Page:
A SPAC that went splat
How ex-Apple CEO Gil Amelio raised $173 million - and lost almost all of it.
(Fortune Magazine) -- Normally investors make decisions based on close evaluation of the fundamentals underlying a company. In a SPAC, or special-purpose acquisition corporation, popular Wall Street vehicles whose organizers raise money to spend on yet-to-be-determined targets, investors buy solely into the pedigree of the founders.
Which is why they were so quick to pour $173 million into Acquicor, a SPAC formed in 2005 by a supergroup of Apple (AAPL, Fortune 500) alumni - co-founder Steve Wozniak, former CEO Gil Amelio, and ex-senior executive Ellen Hancock. Instead, the trio turned that cash into a highly indebted company whose equity today is worth $15 million.
In early 2007, Acquicor bought a Southern California chip company called Jazz Semiconductor for $253 million (after returning $33 million to shareholders who wanted their money back instead). But the timing was terrible. Jazz sells to wireless companies like mobile-phone makers, who have been in a nasty downturn. Shares of Acquicor - renamed Jazz Technologies (JAZ) - have cratered from their IPO price of $6 to a recent 71 cents per share. On Feb. 13 the company retained UBS to explore "strategic alternatives."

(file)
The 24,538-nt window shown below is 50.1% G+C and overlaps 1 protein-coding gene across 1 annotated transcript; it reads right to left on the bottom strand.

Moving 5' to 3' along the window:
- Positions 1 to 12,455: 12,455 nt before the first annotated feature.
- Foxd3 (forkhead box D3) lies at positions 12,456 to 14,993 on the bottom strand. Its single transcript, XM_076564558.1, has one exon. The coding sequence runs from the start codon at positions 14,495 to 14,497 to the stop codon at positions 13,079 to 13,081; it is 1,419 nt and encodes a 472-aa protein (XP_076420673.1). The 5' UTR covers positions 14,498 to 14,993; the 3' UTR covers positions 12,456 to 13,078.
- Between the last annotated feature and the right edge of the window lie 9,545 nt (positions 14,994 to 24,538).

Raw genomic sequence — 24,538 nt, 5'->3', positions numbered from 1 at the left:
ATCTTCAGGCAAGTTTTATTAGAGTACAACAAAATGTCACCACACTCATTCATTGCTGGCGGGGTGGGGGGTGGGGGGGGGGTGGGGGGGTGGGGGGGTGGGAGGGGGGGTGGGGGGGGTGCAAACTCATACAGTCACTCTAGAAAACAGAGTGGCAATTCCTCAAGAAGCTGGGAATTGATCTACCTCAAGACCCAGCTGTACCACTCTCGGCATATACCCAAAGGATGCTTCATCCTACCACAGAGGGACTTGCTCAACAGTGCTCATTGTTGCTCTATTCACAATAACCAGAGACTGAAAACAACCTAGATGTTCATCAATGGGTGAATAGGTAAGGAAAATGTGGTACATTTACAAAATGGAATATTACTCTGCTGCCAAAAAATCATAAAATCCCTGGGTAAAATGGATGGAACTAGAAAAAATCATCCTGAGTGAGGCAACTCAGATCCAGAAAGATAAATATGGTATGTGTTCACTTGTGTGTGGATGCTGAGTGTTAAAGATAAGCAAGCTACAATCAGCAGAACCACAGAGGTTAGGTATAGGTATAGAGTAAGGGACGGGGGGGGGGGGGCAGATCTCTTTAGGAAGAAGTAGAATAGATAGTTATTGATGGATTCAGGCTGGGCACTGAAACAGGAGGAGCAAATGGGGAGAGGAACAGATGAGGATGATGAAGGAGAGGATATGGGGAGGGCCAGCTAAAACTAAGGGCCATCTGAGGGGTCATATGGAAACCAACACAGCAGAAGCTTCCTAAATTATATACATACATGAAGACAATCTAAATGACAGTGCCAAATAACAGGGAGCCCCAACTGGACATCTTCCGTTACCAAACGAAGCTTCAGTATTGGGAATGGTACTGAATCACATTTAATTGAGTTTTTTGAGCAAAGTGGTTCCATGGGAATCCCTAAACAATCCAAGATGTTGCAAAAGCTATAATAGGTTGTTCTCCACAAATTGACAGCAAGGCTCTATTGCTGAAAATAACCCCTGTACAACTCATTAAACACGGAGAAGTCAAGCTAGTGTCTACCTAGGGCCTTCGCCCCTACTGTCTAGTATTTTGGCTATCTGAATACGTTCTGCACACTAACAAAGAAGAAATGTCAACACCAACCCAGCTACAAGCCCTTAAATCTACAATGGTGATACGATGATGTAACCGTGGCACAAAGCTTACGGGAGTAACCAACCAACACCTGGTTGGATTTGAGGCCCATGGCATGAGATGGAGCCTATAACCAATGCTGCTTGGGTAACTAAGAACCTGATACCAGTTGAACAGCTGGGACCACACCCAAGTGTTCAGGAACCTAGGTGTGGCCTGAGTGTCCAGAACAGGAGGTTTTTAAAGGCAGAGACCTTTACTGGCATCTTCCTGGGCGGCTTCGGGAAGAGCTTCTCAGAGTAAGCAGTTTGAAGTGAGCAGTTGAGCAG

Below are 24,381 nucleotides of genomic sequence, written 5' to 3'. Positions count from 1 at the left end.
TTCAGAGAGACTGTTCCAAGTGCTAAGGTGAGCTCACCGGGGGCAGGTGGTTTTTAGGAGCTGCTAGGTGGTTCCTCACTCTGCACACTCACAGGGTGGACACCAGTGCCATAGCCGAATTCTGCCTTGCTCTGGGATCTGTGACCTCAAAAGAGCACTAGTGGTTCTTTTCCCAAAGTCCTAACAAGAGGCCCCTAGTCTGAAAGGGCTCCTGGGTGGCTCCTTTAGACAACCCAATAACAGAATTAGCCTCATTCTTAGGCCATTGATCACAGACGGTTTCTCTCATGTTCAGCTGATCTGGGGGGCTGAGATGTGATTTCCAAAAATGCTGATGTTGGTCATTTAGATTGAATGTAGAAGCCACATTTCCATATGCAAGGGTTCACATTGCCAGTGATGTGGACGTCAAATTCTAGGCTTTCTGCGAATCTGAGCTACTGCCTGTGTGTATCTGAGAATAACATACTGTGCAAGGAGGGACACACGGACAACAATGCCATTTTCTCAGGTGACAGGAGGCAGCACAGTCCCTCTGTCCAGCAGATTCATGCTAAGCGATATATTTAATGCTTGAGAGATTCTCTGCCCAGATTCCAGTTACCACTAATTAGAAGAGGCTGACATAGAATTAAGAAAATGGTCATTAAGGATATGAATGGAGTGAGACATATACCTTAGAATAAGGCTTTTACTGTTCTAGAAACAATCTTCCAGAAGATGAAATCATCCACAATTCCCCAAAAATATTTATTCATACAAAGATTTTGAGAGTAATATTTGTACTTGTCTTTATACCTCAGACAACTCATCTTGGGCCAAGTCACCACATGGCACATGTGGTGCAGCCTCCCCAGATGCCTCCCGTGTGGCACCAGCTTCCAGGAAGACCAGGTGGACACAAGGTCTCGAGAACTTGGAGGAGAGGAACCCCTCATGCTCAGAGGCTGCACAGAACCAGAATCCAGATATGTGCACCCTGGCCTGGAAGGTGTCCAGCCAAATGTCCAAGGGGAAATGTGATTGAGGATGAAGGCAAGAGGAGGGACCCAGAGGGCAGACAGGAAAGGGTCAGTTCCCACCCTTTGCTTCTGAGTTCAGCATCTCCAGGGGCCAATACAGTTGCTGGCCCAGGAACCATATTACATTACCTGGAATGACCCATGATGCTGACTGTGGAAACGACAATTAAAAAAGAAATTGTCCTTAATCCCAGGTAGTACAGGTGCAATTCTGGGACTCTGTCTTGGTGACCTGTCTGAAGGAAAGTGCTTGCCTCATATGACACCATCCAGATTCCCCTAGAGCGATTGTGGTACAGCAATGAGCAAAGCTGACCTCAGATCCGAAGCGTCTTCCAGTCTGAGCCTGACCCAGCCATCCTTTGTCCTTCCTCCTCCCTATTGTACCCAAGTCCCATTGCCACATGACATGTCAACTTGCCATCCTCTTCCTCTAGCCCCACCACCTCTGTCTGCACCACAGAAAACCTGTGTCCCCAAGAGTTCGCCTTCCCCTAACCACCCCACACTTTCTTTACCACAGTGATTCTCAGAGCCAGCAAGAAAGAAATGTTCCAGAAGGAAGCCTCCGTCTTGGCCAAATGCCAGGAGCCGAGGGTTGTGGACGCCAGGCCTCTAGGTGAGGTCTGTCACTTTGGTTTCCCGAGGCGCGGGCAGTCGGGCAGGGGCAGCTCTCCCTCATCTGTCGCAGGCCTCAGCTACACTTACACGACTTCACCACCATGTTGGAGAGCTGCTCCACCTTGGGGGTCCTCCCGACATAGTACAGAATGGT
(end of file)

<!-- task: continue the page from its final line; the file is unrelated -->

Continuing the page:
The three amigos had a tough decade even before their most recent exploit. Amelio (no relation to Lenovo CEO William Amelio) ended his brief reign at Apple in 1997 when Steve Jobs returned. An investment and consulting firm that he headed, AmTech, declared bankruptcy in 2003. A similar fate met Exodus Communications, the web-hosting firm that Hancock ran. As for Wozniak, long gone from Apple, a wireless company that he founded called Wheels of Zeus shut down in 2006.
These days things are lonely at Jazz. Hancock resigned as president in June 2007, followed by Wozniak, who had been an unpaid "chief visionary officer," in February. The 65-year-old Amelio is hanging on in comfort: In December the SPAC's management company, controlled by Amelio, netted $4 million by selling shares acquired for pennies. Amelio declined repeated requests for comment. In mid-February, however, he told investors he had succeeded in taking Jazz "from a two-fiddle orchestra to a ten-fiddle orchestra" and that he's "laying the foundation for a much better future." In the tech world, as on Wall Street, hope springs eternal.